Diastasis Rectus Abdominus in Men with Concurrent Umbilical Hernia

Posted by on May 31, 2017 in Uncategorized

Rectus Abdominus Diastasis (RAD) is a separation of the linea alba, greater than 2 centimeters is considered abnormal. The linea alba is a thick connective tissue that connects the two rectus abdominus muscles together, down the center. With RAD a separation of the abdominal wall occurs because of stretch or sealing of the linea alba. Diastasis rectus abdominus is commonly seen in women during and after pregnancy, in overly fit men and women who focus on excessive abdominal strengthening, and in adults who are overweight with abdominal central obesity.

In this image we are evaluating a 40 year old male who presented with complaints of low back pain and a history of a mild bulging lumbar disc, diagnose by MRI. Although he reported using a trainer weekly and performing core exercises, he has low abdominal tone, distention, and mild central belly fat. During the evaluation we also noted that his umbilicus (or belly button) had a “loose” appearance. We questioned him as to if he’s noticed a recent change. After he looked at it in the mirror he realized that this was a definite change. This is likely an umbilical hernia. There appears to be a soft bulge/swelling near the umbilicus (navel), and they usually range from 1-5 centimeters in diameter. Umbilical hernias can result from heavy lifting, from being overweight, or from excessive coughing. He is being referred to a hernia surgeon for consultation, yet at present he is asymptomatic of pain in his abdomen.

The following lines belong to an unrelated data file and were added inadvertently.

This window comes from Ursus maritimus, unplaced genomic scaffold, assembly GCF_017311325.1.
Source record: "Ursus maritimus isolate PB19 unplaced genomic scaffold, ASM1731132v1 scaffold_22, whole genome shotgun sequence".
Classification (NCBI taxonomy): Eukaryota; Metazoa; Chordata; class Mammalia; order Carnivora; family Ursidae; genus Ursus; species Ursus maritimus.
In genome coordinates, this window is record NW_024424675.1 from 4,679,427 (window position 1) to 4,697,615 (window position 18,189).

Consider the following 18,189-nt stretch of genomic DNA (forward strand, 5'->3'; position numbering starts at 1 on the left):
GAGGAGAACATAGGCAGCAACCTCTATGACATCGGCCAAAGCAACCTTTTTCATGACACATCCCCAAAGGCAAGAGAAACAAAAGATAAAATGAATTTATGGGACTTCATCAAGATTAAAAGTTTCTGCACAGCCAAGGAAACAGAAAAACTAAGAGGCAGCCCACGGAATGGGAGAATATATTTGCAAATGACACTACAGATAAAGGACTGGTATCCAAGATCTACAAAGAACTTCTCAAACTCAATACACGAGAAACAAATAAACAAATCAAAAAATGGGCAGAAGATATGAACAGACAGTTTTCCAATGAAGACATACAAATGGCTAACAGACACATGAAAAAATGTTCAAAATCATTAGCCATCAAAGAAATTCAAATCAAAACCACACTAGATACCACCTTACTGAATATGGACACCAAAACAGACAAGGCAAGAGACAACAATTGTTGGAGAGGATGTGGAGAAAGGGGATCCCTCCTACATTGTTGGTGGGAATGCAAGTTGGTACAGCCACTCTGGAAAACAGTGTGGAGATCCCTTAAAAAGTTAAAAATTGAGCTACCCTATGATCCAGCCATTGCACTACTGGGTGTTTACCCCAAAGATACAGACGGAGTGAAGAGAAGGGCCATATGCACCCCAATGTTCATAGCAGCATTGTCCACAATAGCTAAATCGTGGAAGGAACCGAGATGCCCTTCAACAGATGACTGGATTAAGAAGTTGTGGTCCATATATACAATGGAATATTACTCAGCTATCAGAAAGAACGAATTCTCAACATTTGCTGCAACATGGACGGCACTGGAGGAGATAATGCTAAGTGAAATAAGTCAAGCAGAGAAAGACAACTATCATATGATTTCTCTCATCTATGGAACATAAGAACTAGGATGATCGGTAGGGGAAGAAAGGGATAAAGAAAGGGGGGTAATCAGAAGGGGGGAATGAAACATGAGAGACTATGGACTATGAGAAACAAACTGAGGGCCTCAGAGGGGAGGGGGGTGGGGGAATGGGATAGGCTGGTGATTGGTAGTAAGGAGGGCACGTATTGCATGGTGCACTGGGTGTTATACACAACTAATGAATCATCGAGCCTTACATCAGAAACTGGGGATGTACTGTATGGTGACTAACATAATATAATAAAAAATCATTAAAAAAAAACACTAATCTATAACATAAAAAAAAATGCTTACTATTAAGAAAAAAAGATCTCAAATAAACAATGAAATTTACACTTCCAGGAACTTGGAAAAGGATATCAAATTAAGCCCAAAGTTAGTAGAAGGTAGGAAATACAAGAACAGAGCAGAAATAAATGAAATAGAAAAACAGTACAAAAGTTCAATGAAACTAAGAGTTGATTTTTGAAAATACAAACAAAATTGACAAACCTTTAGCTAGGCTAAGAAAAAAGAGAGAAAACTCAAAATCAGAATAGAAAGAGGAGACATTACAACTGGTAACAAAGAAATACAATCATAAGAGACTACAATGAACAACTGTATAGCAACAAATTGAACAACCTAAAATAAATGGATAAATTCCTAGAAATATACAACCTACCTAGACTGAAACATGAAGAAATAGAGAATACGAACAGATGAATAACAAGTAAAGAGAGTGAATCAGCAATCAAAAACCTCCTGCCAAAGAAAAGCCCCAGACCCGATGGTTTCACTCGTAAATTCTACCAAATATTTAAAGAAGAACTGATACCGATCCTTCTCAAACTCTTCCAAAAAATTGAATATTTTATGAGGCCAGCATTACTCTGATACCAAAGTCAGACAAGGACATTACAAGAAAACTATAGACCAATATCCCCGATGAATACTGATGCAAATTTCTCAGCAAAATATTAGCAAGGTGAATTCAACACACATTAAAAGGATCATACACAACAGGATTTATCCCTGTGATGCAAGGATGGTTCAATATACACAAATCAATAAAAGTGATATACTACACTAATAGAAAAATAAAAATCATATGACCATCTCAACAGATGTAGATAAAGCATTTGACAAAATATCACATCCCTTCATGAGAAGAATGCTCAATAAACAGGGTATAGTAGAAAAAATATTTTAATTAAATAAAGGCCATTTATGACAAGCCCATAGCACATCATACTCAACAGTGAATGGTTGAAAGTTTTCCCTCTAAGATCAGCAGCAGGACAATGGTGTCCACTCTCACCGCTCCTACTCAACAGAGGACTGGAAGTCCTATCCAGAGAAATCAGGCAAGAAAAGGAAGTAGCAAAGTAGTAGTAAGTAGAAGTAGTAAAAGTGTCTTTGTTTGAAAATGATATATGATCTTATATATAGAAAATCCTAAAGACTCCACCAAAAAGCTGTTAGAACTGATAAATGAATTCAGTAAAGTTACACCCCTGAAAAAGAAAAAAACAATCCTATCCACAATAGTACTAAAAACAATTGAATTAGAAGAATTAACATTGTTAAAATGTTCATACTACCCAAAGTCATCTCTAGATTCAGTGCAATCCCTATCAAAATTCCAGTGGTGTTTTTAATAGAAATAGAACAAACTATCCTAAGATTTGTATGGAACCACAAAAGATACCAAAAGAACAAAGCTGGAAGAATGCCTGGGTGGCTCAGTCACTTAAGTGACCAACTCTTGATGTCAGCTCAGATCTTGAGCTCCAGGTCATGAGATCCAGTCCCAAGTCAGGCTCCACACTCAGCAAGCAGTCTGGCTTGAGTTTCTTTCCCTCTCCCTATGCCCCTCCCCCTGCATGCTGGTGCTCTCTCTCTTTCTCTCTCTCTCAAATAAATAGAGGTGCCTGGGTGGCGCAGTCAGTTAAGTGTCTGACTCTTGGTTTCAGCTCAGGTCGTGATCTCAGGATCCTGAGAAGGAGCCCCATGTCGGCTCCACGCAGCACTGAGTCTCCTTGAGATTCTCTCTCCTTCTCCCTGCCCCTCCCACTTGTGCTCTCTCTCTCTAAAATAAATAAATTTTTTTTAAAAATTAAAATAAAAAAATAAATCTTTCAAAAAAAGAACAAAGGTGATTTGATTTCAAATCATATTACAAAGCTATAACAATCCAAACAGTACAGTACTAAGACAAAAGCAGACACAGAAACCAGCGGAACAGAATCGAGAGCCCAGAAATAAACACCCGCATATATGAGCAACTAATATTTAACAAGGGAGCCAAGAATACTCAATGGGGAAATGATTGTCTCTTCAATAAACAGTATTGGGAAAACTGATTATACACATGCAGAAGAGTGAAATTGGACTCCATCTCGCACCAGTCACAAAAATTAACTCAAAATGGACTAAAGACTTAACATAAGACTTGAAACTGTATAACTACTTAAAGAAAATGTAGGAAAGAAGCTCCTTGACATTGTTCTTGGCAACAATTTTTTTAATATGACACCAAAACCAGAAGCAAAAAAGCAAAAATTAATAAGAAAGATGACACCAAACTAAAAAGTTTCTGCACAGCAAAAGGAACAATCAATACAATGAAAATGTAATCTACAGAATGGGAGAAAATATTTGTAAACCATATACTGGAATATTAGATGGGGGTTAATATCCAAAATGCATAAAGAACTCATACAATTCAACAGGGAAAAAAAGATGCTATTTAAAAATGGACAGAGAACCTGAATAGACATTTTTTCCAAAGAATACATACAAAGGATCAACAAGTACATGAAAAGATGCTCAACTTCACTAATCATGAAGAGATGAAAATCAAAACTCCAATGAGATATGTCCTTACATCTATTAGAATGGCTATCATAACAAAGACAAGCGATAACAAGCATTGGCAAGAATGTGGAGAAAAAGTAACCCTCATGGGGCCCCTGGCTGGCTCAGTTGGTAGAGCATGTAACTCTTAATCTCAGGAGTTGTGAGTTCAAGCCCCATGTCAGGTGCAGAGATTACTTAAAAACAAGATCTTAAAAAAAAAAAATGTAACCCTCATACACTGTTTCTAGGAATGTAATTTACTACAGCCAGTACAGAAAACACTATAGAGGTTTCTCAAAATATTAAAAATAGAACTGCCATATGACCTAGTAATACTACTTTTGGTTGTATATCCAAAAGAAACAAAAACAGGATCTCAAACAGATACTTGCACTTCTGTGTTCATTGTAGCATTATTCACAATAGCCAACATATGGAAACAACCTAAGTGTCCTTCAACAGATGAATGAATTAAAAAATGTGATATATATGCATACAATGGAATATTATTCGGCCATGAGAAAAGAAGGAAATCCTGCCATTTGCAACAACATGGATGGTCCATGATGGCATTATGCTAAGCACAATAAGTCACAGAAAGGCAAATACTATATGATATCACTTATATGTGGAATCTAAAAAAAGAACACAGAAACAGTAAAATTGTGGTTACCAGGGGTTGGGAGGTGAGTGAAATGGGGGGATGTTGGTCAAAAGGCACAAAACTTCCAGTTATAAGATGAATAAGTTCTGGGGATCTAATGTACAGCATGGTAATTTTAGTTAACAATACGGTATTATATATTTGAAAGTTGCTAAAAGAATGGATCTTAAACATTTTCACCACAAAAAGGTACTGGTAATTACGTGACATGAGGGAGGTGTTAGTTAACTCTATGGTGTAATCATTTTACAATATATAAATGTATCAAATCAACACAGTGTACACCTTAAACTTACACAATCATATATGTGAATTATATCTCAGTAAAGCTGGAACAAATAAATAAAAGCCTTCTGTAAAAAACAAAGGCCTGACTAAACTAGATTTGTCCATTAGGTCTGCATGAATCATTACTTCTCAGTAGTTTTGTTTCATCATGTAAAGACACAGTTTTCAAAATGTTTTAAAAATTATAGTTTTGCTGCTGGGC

Our patient also tested positive for a 1 finger Diastasis Recti upon curl up testing. This is when the patient lies supine and gently lifts their head off the table. The clinician measures the inter-recti distance via fingers width. This is standard for measuring. Calipers can also be used. Because RAD produces deterioration in the functions of the abdominal wall with associated muscular imbalance and can be a factor in chronic back pain this must be addressed during his physical therapy treatment with us. Other findings during the consultation included core weakness, constipation, impaired lifting strategies (he has young children), misaligned L5, sacral torsion, pelvic upslip, flattened foot arches, impaired breathing pattern, and sciatic neural tension. All of these issues will be addressed in a comprehensive approach to his care.